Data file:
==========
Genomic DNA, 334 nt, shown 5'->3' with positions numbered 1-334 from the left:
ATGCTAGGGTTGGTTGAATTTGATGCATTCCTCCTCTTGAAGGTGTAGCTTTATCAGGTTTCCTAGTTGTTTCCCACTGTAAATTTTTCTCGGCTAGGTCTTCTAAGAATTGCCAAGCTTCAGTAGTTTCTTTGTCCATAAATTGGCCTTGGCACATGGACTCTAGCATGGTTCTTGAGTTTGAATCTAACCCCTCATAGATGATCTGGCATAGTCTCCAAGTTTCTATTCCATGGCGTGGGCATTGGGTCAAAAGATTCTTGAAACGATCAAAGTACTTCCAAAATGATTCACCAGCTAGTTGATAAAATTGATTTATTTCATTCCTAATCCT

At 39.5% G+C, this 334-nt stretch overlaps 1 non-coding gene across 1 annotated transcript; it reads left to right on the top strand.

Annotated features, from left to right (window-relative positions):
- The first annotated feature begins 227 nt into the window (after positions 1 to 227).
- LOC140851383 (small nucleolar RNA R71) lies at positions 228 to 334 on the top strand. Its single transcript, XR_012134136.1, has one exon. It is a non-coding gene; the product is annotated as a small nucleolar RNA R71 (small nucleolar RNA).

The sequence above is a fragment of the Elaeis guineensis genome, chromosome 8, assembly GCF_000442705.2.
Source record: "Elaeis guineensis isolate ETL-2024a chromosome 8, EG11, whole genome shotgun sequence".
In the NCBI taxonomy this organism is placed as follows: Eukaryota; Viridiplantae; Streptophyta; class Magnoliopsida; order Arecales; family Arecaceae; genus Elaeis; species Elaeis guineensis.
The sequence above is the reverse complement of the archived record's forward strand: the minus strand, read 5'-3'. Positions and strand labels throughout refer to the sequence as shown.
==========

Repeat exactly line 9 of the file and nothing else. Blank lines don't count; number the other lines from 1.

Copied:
In the NCBI taxonomy this organism is placed as follows: Eukaryota; Viridiplantae; Streptophyta; class Magnoliopsida; order Arecales; family Arecaceae; genus Elaeis; species Elaeis guineensis.